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Armed and Safe is a gun rights advocacy blog, with the mission of debunking the "logic" of the enemies of the Constitutionally guaranteed, fundamental human right of the individual to keep and bear arms.

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Wednesday, January 23, 2008

Illinois Politburo House wants to ban ammunition

'Tis the season for insanely draconian gun legislation to be introduced in the Illinois Politburo legislature, and they've already gotten busy. Today I'm going to take a look at no fewer than four House bills that would require ammunition to be encoded with serial numbers, and registered in a database maintained by the Illinois State Police.

The first two bills, HB 4258 and HB 4259 could be considered to be one bill--they're both called the "Ammunition Accountability Act," the text of the two appears to be identical, and they were even introduced by the same representative. Here's a summary:

Creates the Ammunition Accountability Act. Provides that all firearm ammunition manufactured or sold in the State of Illinois on or after January 1, 2010 shall be coded by the manufacturer. Provides that effective January 1, 2010, all firearm ammunition used within the State of Illinois shall be coded by the manufacturer. Provides that on or after January 1, 2010, a person in possession of non-coded ammunition that was manufactured prior to January 1, 2010, may transfer the same only to an heir, to an individual residing in another state maintaining the ammunition in another state, or to a federally licensed firearms dealer. Provides that the Department of State Police shall be responsible for establishing and maintaining an Ammunition Coding System Database (ACSD) containing specified information. Establishes penalties and exemptions.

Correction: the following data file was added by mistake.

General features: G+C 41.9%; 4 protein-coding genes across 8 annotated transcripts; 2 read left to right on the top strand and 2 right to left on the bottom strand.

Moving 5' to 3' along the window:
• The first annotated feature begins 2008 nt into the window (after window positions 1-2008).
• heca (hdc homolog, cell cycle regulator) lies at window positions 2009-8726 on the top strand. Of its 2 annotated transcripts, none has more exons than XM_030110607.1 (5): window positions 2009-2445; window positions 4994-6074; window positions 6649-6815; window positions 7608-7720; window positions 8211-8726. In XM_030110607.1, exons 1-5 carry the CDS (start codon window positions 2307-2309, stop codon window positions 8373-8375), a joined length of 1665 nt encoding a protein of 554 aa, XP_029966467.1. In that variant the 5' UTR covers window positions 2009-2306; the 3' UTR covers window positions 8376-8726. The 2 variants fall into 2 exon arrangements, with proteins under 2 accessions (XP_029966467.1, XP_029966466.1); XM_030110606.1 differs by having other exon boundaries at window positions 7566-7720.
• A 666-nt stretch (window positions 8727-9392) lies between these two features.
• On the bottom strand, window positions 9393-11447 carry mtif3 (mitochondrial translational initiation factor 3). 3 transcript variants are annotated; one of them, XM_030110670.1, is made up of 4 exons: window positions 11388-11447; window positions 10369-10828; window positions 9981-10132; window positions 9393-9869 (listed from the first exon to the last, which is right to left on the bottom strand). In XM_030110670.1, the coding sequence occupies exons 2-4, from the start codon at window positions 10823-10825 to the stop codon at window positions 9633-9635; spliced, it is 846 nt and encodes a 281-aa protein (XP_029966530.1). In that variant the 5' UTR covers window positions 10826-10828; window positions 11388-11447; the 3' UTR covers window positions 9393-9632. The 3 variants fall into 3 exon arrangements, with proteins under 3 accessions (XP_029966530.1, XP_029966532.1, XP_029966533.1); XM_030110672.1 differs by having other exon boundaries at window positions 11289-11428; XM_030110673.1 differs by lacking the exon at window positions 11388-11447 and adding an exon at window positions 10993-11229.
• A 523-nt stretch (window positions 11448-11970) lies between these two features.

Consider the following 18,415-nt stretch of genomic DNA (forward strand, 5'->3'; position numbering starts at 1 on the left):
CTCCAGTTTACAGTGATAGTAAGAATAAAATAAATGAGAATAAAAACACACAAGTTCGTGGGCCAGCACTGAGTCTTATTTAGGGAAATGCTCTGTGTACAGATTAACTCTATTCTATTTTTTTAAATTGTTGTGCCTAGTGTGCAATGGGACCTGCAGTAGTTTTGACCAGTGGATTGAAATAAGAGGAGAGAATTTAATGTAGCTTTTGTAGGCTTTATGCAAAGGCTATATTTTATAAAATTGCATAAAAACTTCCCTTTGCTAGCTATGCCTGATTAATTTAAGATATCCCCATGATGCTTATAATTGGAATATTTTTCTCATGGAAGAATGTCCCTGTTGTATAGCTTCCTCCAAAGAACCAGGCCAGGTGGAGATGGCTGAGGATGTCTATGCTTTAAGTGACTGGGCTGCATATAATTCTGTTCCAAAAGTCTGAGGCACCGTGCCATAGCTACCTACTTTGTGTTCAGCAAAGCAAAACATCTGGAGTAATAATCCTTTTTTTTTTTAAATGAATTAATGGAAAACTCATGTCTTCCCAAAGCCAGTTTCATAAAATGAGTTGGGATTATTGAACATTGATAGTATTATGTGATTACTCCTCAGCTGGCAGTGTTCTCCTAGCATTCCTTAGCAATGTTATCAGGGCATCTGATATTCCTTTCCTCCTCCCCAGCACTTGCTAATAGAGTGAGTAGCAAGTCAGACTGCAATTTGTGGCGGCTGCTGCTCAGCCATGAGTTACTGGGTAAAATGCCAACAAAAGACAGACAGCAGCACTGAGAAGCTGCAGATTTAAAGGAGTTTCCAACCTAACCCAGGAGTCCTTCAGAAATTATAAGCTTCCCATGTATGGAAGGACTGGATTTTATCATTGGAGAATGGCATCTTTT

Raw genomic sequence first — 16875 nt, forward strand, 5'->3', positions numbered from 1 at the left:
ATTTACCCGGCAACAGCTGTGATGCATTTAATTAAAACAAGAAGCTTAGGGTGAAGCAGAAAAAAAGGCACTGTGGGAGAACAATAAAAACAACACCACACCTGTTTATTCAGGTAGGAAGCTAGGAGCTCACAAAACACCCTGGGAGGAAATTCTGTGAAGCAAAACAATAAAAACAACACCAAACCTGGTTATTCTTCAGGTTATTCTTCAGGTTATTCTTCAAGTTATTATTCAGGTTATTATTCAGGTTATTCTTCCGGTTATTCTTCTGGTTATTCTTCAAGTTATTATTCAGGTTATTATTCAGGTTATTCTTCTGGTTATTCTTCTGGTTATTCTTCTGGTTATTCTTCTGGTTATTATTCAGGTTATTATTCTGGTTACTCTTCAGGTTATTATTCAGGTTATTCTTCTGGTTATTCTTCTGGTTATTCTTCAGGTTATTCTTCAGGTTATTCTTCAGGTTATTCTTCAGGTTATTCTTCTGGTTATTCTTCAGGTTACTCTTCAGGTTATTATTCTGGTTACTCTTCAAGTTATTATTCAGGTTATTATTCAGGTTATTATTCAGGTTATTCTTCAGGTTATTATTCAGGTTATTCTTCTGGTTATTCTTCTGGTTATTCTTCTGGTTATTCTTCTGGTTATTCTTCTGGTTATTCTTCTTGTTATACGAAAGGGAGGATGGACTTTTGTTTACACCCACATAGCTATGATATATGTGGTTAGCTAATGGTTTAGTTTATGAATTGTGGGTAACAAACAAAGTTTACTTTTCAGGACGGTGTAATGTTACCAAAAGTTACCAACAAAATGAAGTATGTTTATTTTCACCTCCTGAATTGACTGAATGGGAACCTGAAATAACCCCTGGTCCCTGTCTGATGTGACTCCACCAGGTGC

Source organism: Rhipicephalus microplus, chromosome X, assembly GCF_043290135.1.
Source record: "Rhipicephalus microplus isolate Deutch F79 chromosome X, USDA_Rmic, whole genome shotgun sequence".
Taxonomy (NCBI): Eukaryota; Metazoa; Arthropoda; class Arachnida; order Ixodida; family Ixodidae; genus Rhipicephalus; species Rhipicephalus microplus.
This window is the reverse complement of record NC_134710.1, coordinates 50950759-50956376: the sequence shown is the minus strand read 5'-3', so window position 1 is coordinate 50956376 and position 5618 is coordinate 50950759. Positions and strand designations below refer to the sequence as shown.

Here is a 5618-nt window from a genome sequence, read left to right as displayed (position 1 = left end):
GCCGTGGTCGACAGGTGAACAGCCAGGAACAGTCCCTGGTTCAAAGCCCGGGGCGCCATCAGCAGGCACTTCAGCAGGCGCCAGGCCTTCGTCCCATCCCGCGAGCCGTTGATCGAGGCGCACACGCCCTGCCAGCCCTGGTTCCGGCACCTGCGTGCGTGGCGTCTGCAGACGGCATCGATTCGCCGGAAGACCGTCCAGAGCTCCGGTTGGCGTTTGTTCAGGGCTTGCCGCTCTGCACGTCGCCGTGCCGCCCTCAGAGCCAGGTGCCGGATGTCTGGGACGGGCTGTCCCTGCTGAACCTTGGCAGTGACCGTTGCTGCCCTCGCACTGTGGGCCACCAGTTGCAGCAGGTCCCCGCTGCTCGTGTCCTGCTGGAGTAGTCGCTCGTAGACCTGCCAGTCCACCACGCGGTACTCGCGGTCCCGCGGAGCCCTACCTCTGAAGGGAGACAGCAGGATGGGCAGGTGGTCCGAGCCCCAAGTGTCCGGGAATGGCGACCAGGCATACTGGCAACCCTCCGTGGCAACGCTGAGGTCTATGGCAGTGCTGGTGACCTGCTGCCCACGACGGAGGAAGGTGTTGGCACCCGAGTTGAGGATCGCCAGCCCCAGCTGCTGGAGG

The "coding" is applied to the base of the bullet (where it's apparently supposed to hold together through firing and impact, in order to identify the ammunition. Now these bills (or this bill, really) exempt shotgun ammunition (which makes sense--the idea of encoding the hundreds of .08" diameter pellets in a round of #9 shot is obviously ridiculous), and muzzle-loader ammunition.

The other two bills, HB 4269 and HB 4349 are both called the "Regulated Firearms Encoded Ammunition Act," and although somewhat different from the first two bills, appear to be identical to each other. Here's the summary of these bills:
Creates the Regulated Firearms Encoded Ammunition Act and amends the State Finance Act. Provides that a manufacturer of ammunition for handguns and certain specified assault weapons sold in this State after January 1, 2009 must encode the ammunition in such a manner that the Director of State Police establishes. Provides that ammunition contained in one ammunition box may not be labeled with the same serial number as the ammunition contained in any other ammunition box from the same manufacturer. Provides that on or before January 1, 2011, an owner of ammunition for use in a regulated firearm that is not encoded by the manufacturer shall dispose of the ammunition. Provides that beginning on January 1, 2009, the Director of State Police shall establish and maintain an encoded ammunition database. Creates the Ammunition Accountability Fund as a special fund in the State treasury. Provides that subject to appropriation, the Department of State Police may use moneys from the Fund to establish and maintain the encoded ammunition database. Provides that beginning January 1, 2009, each person selling encoded ammunition at retail in this State shall collect from retail customers a fee of $0.05 for each round that is sold and delivered in this State. Establishes civil and criminal penalties for violations of the Regulated Firearms Encoded Ammunition Act. Effective January 1, 2009.